Primo Water banks profits on clean living
Photo of Matt Sheehan by Blackhorse Photography
When Matt Sheehan joined Primo Water Corp. in December 2012, the Winston-Salem-based company had lost about $45 million in the previous five years, and its stock had slid from its initial public offering price of $12 in 2010 to about 70 cents. The company’s balance sheet was stressed, and so was founder Billy Prim, who had separately developed the Blue Rhino propane-tank exchange company before its $340 million sale in 2014.
Sheehan, who started at Primo as a consultant, says he wasn’t worried because of the underlying prospects for the bottled-water industry. Primo’s failed diversification into the flavored-drink business, dominated then and now by Israel-based SodaStream International Ltd., had unnerved the company’s investors. While the financials looked like a mess, Sheehan saw opportunity. His background in niche retailing — movie vendor Redbox grew from 100 kiosks to 35,000 during his six-and-a-half-year tenure — impressed Prim.
“I usually drive all of my investing decisions on two things: Does it have the right trends, and does it have the right people?” says Sheehan, 44. On the personnel side, “I saw that Billy had people who were very loyal during a couple of tough years.”
But the main, unmistakable attraction was Primo’s prime position in selling clean water. After all, “drink more water” has joined “eat more vegetables” and “get plenty of sleep” as a societal mandate for increasing numbers of health-minded consumers. Few, if any, enterprises are better poised to exploit that trend than Primo, Sheehan says.
His hunch is paying off. Primo’s annual revenue has tripled over the last four years to more than $300 million, bolstered by the 2016 acquisition of Vista, Calif.-based rival Glacier Water Services Inc. for about $273 million. Glacier has machines that refill 1-gallon water jugs in about 20,000 locations in all 50 states. Primo shares traded at $16 in mid-October, more than 20 times the price when Sheehan showed up nearly six years earlier.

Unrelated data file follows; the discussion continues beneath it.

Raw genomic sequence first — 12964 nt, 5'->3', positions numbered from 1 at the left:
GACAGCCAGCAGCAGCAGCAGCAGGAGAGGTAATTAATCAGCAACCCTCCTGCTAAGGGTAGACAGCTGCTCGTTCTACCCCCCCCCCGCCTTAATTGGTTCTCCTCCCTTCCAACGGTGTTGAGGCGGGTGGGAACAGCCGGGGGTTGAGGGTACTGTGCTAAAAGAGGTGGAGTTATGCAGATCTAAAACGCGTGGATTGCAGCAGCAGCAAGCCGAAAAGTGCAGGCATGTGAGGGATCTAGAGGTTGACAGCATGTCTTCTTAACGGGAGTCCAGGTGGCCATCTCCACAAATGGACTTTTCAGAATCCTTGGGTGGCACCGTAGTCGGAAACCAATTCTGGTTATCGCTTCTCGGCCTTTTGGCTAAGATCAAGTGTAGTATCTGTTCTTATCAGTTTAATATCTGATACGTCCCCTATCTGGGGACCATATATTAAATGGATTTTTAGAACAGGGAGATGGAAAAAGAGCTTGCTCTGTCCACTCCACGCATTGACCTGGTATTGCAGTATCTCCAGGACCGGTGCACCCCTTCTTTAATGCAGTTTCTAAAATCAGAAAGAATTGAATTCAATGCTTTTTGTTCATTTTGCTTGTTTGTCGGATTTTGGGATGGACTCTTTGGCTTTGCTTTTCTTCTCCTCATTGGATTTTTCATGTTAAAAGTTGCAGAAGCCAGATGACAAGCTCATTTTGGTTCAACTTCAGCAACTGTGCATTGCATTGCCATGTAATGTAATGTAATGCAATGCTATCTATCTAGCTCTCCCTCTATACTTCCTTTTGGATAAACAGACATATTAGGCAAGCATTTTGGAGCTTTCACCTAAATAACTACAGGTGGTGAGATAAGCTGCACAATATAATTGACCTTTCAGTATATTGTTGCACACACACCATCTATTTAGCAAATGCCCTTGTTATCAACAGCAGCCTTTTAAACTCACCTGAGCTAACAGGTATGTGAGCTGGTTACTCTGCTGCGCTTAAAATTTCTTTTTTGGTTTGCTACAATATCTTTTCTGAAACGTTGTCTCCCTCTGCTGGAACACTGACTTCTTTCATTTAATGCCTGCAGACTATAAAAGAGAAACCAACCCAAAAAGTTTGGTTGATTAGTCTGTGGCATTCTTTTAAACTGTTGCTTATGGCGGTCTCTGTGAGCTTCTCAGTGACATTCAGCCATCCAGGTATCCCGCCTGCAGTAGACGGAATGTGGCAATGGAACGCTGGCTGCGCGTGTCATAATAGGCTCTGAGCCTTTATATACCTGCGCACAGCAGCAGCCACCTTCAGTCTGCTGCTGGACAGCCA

Investors are lapping up Primo because better health is just one of the megatrends propelling the company’s growth. The biggest may be the “Flint effect,” referring to the lead-tainted water crisis in the depressed Michigan city that sparked a federal emergency declaration in 2016 urging residents to stop drinking tap water. While the Flint tragedy centered around terrible decision-making by local and state environmental officials, it signaled a much bigger, national concern about the quality of municipal water.
Water pipes in Boston, New York and many other cities are often 80 years old and soldered with lead, the same element that contributed to Flint’s unsafe water. A Reuters news service study last year identified more than 3,800 U.S. neighborhoods with higher childhood lead-poisoning rates than Flint. In Chicago, some estimates suggest a third of homes have excessive lead in their water.
“The [Environmental Protection Agency] has said it would take more than $300 billion to fix the problem in the U.S., and we don’t see any funding that is going to be even close to fixing it,” Sheehan says. “When a Flint-type situation happens in a Boston or Tampa or L.A., or anywhere else, I think the country is really going to change.”
While that sounds macabre, Sheehan says he sleeps well believing that Primo helps provide a solution for clean water through its ubiquitous water-exchange systems. He insists his three children avoid tap water when brushing their teeth, much less drink it.
Entrepreneurs have sought to profit from water for decades, of course, with mixed results. Primo is excelling because Blue Rhino’s experience selling gas containers is so similar to the water trade, Prim says. More than half of Primo’s sales come through big-box retail giants Walmart Inc., Lowe’s Cos. and The Home Depot Inc., which also worked closely with Prim in the gas business. In 2004, the two home-improvement chains asked Prim to build a Blue Rhino-like water exchange program because their customers were buying dispensers but struggling to get them refilled, he says. The request came amid Blue Rhino’s negotiations to sell to Overland Park, Kan.-based FerrellGas Partners LP, which was completed in April 2004.
“After the sale, I thought I was too young to retire, so I put the band back together and decided water was a big opportunity,” says Prim, who now controls almost 6% of Primo’s shares, a stake valued at more than $27 million in mid-October. Asked why the giant retailers don’t provide water themselves, he laughs. “My wife could cut my hair, but I’d rather go to a beautician. I knew the logistics and the customers, and it is a very similar business to what I had with Blue Rhino.”
It’s a similar business — and much more promising — than propane or DVDs, which aren’t life essentials. “Smarter people than me are looking at the water business and saying it’s going to grow 7% annually over the next decade,” Sheehan says, citing a report by Boston-based AMR Research Inc. “That means a $170 billion [industry] is going to be $350 billion in the next decade.”